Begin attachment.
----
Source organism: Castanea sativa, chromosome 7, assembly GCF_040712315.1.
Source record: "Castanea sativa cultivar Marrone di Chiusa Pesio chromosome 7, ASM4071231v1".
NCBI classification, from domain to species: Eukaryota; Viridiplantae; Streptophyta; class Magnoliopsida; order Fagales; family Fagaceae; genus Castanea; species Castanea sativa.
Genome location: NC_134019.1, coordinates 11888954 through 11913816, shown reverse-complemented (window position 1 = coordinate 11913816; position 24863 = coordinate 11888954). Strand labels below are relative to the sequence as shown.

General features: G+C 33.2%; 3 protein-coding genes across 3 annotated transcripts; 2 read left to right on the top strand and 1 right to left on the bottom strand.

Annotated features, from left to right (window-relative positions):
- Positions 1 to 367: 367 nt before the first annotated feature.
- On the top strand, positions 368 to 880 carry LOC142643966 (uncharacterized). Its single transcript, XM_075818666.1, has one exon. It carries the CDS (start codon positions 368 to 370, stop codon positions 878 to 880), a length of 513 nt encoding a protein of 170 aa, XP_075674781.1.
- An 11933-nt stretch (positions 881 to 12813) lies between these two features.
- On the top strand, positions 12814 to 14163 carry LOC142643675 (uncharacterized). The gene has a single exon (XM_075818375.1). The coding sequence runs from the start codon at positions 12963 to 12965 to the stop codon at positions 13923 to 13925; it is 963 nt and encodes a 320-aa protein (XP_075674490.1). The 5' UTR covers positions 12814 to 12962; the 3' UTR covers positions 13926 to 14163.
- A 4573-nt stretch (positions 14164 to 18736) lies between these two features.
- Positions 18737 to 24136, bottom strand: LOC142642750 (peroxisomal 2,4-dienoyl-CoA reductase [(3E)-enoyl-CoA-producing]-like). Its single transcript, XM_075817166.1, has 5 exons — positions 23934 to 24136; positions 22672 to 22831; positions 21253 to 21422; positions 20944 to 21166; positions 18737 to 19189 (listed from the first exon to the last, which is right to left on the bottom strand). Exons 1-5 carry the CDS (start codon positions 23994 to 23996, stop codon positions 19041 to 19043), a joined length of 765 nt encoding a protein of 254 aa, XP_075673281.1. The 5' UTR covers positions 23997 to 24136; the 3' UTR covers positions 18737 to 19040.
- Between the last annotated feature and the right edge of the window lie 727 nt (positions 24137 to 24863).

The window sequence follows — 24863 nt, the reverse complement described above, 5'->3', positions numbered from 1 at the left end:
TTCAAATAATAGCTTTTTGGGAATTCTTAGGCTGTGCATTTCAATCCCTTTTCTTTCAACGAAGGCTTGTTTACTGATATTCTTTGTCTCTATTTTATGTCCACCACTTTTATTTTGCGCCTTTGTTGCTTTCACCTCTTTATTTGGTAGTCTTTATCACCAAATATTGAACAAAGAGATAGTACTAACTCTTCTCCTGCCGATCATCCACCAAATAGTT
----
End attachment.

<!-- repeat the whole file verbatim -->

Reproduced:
Source organism: Castanea sativa, chromosome 7, assembly GCF_040712315.1.
Source record: "Castanea sativa cultivar Marrone di Chiusa Pesio chromosome 7, ASM4071231v1".
NCBI classification, from domain to species: Eukaryota; Viridiplantae; Streptophyta; class Magnoliopsida; order Fagales; family Fagaceae; genus Castanea; species Castanea sativa.
Genome location: NC_134019.1, coordinates 11888954 through 11913816, shown reverse-complemented (window position 1 = coordinate 11913816; position 24863 = coordinate 11888954). Strand labels below are relative to the sequence as shown.

General features: G+C 33.2%; 3 protein-coding genes across 3 annotated transcripts; 2 read left to right on the top strand and 1 right to left on the bottom strand.

Annotated features, from left to right (window-relative positions):
- Positions 1 to 367: 367 nt before the first annotated feature.
- On the top strand, positions 368 to 880 carry LOC142643966 (uncharacterized). Its single transcript, XM_075818666.1, has one exon. It carries the CDS (start codon positions 368 to 370, stop codon positions 878 to 880), a length of 513 nt encoding a protein of 170 aa, XP_075674781.1.
- An 11933-nt stretch (positions 881 to 12813) lies between these two features.
- On the top strand, positions 12814 to 14163 carry LOC142643675 (uncharacterized). The gene has a single exon (XM_075818375.1). The coding sequence runs from the start codon at positions 12963 to 12965 to the stop codon at positions 13923 to 13925; it is 963 nt and encodes a 320-aa protein (XP_075674490.1). The 5' UTR covers positions 12814 to 12962; the 3' UTR covers positions 13926 to 14163.
- A 4573-nt stretch (positions 14164 to 18736) lies between these two features.
- Positions 18737 to 24136, bottom strand: LOC142642750 (peroxisomal 2,4-dienoyl-CoA reductase [(3E)-enoyl-CoA-producing]-like). Its single transcript, XM_075817166.1, has 5 exons — positions 23934 to 24136; positions 22672 to 22831; positions 21253 to 21422; positions 20944 to 21166; positions 18737 to 19189 (listed from the first exon to the last, which is right to left on the bottom strand). Exons 1-5 carry the CDS (start codon positions 23994 to 23996, stop codon positions 19041 to 19043), a joined length of 765 nt encoding a protein of 254 aa, XP_075673281.1. The 5' UTR covers positions 23997 to 24136; the 3' UTR covers positions 18737 to 19040.
- Between the last annotated feature and the right edge of the window lie 727 nt (positions 24137 to 24863).

The window sequence follows — 24863 nt, the reverse complement described above, 5'->3', positions numbered from 1 at the left end:
TTCAAATAATAGCTTTTTGGGAATTCTTAGGCTGTGCATTTCAATCCCTTTTCTTTCAACGAAGGCTTGTTTACTGATATTCTTTGTCTCTATTTTATGTCCACCACTTTTATTTTGCGCCTTTGTTGCTTTCACCTCTTTATTTGGTAGTCTTTATCACCAAATATTGAACAAAGAGATAGTACTAACTCTTCTCCTGCCGATCATCCACCAAATAGTT